It’s November. That means:
1) We survived Beltane.
2) Temperatures here in southeast Texas are more likely to be pleasant than disgustingly hot and muggy. Even rains occasionally.
3) 287,709 people have registered on the NaNoWriMo website to “compete” in the write-a-novel contest.
So how does it work? To “win,” you have to complete a 50,000 word 1st draft of a novel, or write 50,000 words of a longer novel, during the month of November. If you write every day, that’s 1,700 words a day (I average that, but I don’t write every day).
And what do you get if you win? Why, you have the first draft of a novel! If you register on their site and then confirm that you completed your work, you can also get a certificate. But writing your own novel is the real prize.
The reasoning behind NaNoWriMo is that a lot of people never write the novel that they’ve always wanted to because their own internal editor tells them that what they’re writing isn’t any good. My own internal editor is a lot like that: when I’m writing material that isn’t good, it tells me, “Rusty, this is crap.” Those of you who know me know that the one thing I don’t have is a self-esteem problem. But for a lot of people, their internal editor keeps them from ever writing that book that they’ve always dreamed of.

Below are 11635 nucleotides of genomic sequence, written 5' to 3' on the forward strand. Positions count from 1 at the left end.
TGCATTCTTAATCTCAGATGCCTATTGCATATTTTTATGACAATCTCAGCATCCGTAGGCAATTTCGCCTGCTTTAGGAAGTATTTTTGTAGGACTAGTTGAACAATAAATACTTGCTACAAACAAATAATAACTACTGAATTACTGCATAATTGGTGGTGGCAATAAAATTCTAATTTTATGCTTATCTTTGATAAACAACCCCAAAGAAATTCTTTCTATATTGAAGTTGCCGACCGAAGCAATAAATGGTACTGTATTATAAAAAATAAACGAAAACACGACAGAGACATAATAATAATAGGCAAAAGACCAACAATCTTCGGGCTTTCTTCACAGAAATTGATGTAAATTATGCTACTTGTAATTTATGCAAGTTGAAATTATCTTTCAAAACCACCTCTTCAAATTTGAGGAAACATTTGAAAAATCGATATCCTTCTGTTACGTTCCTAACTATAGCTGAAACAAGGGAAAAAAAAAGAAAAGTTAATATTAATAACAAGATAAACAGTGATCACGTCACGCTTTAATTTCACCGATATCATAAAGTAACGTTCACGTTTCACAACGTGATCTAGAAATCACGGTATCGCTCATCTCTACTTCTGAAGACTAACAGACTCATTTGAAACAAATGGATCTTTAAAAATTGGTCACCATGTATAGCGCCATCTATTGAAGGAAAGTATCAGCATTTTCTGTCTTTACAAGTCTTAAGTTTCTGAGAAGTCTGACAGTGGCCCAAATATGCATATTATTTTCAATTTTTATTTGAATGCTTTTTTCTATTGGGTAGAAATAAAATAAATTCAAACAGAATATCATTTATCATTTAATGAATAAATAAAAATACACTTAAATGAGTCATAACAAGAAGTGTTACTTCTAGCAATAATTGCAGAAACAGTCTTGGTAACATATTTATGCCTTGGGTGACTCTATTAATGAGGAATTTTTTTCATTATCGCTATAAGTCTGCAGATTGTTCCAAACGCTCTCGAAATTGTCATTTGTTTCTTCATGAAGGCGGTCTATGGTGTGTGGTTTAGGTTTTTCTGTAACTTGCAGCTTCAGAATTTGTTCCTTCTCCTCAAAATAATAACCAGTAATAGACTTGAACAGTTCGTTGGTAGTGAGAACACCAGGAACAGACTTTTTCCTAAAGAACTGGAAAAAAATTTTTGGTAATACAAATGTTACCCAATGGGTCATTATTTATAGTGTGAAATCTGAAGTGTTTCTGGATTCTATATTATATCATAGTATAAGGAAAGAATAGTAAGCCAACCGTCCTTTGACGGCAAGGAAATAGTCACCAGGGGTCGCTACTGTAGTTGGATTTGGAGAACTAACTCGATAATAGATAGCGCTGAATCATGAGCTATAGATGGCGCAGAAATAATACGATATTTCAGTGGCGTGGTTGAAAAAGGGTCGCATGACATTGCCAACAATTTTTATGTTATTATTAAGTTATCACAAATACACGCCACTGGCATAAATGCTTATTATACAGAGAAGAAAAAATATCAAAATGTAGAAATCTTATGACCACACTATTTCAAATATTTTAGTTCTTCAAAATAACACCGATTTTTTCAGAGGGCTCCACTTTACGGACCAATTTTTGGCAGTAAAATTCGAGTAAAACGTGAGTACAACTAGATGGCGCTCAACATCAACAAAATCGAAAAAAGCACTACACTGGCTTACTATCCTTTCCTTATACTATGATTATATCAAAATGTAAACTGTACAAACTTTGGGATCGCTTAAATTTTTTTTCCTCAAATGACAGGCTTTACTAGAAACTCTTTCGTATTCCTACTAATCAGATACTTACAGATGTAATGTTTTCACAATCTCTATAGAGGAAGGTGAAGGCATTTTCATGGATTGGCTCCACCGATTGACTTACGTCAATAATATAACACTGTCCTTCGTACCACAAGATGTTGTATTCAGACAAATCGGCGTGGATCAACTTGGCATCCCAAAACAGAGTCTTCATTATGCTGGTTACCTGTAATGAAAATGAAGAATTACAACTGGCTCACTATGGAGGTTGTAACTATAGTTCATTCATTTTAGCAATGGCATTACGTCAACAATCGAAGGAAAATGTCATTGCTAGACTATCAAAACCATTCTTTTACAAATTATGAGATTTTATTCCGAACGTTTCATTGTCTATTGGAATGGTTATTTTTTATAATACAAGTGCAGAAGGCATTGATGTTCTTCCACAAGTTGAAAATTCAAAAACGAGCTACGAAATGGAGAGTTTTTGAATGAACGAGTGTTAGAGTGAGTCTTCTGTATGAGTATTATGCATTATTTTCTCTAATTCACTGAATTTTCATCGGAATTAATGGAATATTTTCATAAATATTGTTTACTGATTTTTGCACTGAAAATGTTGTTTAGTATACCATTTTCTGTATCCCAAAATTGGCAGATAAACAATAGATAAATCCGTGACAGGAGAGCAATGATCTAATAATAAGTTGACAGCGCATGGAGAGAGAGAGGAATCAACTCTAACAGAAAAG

At least two regular readers of this blog are participating in NaNoWriMo. Heather reported hitting 10,000 words on Tuesday, Nov 5–she’s on schedule! Bruce intended to write, although I haven’t heard from him–how’s it going, Bruce? Stella, are you indulging? Others?
It sort of boggles the mind, in a way. More than a quarter of a million people and busily working away without an internal editor. In 2010, that equated to more than 2.8 billion words. At the low cost of self-publishing, that could turn out to be a quarter million new books for $0.99, each written while expressly not paying attention to whether what you’re writing is good.
I’m just handing out a little shit in good fun. Water for Elephants by Sara Gruen (which I haven’t read but has been highly recommended to me) and The Night Circus by Erin Morgenstern, which spent time on the New York Times Best Seller list and is an absolutely brilliant novel, were both written during NaNoWriMo. That’s recommendation enough for me.